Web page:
Relatively new research findings indicating that the earliest stages of Parkinson's disease (PD) may occur in the gut have been gaining traction in recent years. In a review published in the Journal of Parkinson's disease, Tomasz Brudek, PhD, evaluates evidence for the association between inflammatory bowel disease (IBD) and PD and proposes directions for future research.

Parkinsonism is probably not just a brain disorder, but a group of diseases that may have their onset in the periphery, particularly in the gastrointestinal tract. Taken together, all data, including human, animal, and microbiome studies, suggest quite strongly that individuals with an increased tendency for peripheral inflammation have a higher risk to acquire PD. Given the potentially critical role of gut pathology in the pathogenesis of PD, there is reason to suspect that IBD may impact PD risk.

Dr. Brudek, of the Research Laboratory for Stereology and Neuroscience, and Copenhagen Center for Translational Research, Copenhagen University Hospital, Bispebjerg, and Frederiksberg Hospital, Copenhagen, Denmark

This review explores and discusses the latest knowledge about links between IBD and PD and presents evidence from animal studies that peripheral immune system alterations may play a role in PD, which has the potential for new therapeutic strategies. It shows how our understanding and appreciation of the importance of the so-called gut-brain axis, the connection between gut and the brain in PD, has grown rapidly in recent years. It also provides important new insights into ways in which the immune system and inflammation can play a role in PD.

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Blocking a molecule could delay the progression of multiple sclerosis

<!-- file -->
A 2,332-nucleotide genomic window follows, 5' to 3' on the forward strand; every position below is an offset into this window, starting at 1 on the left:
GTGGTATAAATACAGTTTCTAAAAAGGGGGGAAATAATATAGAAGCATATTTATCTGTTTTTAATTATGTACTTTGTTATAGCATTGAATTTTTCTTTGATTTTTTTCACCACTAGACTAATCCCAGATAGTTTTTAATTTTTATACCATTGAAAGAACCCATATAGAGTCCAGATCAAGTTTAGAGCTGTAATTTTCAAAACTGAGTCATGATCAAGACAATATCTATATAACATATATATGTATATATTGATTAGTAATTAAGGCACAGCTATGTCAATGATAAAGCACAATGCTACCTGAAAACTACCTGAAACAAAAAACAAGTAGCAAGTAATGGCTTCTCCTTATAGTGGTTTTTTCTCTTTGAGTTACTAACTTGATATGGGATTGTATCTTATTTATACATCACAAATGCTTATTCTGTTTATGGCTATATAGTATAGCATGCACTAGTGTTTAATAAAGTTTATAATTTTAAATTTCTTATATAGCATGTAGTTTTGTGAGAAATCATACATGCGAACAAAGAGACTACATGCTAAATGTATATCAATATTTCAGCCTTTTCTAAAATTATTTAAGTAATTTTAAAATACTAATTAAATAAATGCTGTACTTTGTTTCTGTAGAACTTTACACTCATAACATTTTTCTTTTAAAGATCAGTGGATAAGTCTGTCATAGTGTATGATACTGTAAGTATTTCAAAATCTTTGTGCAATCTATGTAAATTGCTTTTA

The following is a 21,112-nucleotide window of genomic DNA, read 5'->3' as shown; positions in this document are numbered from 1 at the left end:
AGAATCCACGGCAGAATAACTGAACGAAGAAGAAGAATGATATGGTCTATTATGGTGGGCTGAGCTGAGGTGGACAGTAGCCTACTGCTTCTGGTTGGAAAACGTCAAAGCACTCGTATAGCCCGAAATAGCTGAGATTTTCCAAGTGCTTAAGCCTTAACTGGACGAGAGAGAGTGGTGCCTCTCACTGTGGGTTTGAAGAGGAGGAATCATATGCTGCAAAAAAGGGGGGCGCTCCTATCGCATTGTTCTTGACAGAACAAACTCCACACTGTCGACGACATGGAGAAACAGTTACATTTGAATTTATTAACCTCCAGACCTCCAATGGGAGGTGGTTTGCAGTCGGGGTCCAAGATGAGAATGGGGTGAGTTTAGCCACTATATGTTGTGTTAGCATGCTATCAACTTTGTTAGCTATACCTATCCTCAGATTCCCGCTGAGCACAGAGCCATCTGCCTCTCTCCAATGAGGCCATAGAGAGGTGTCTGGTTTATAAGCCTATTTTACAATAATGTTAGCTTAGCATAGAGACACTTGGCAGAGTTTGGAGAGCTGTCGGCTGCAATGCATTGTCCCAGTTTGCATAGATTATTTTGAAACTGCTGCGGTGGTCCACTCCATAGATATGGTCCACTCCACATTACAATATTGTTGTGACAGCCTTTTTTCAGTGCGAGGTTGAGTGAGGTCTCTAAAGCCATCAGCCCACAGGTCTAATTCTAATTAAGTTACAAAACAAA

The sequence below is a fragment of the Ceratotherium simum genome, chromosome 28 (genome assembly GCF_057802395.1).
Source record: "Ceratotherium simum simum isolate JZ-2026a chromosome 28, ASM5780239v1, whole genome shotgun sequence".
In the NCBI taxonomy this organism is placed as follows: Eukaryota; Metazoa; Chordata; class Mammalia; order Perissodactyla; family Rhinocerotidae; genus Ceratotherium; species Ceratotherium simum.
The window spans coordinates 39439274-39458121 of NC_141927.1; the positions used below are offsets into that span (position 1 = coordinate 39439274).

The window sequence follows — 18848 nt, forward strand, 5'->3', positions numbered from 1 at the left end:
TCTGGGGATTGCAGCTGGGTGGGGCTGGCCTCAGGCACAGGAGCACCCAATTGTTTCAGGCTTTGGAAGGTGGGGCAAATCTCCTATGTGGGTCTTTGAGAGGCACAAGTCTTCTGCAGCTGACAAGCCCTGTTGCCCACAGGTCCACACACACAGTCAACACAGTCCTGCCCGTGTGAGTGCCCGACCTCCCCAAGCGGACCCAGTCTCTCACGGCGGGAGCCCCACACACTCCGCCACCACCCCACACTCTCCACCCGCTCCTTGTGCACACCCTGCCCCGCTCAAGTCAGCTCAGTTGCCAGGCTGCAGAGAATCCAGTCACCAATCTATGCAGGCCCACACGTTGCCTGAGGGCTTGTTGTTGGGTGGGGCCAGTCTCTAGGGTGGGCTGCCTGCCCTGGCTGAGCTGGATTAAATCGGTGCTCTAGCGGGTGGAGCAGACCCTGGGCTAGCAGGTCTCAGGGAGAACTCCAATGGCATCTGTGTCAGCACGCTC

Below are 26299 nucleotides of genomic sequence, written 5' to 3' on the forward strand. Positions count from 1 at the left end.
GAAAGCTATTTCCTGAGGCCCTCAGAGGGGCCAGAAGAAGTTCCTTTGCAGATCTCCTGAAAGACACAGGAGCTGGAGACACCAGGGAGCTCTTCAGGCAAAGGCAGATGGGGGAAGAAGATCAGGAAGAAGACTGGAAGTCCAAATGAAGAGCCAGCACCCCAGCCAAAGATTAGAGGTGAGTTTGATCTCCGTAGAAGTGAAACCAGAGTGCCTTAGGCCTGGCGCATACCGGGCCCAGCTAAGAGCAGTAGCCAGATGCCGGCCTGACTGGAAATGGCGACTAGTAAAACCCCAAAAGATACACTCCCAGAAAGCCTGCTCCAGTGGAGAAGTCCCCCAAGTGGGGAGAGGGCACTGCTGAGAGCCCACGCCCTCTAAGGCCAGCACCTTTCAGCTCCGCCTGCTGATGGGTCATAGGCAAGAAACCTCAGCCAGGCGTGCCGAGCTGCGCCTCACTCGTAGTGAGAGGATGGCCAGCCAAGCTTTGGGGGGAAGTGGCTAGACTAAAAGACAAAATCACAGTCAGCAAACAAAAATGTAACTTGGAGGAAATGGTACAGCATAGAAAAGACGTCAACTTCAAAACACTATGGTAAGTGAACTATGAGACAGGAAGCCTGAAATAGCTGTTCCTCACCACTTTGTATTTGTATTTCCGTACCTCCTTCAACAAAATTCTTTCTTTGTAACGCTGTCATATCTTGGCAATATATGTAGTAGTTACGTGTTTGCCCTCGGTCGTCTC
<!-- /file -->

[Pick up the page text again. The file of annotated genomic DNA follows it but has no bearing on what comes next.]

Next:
Reviewed by James Ives, M.Psych. (Editor)Nov 14 2019

Over 77,000 Canadians are living with Multiple Sclerosis, a disease whose causes still remain unknown. Presently, they have no hope for a cure. In a study published in Science Translational Medicine, researchers at the University of Montreal Hospital Research Centre (CRCHUM) identify a molecule named ALCAM which, once blocked, delays the progression of the disease. Their results, obtained from in vitro human and in vivo mouse studies, could lead to the development of a new generation of therapies to treat this autoimmune disease.

Under normal conditions, the blood-brain barrier protects our brain from exposure to harmful elements. For example, it prevents cells of the immune system such as lymphocytes from invading our central nervous system. However, in people with Multiple Sclerosis, this barrier is permeable. A large number of lymphocytes manage to migrate into the brain and deteriorate its tissues (by destruction of the myelin sheath that protects the neurons and enables the transmission of nerve impulses).

In our study, we show for the first time that a molecule called ALCAM (Activated Leukocyte Cell Adhesion Molecule), expressed by B cells, controls their entry into the brain via blood vessels. It allows them to migrate to the other side of the blood-brain barrier in mice and humans. By blocking this molecule in mice, we were able to reduce the flow of B cells into their brains and, as a result, slow the progression of the disease."

Dr. Alexandre Prat, researcher at the CRCHUM, professor at the Université de Montréal and holder of the Canada Research Chair in Multiple Sclerosis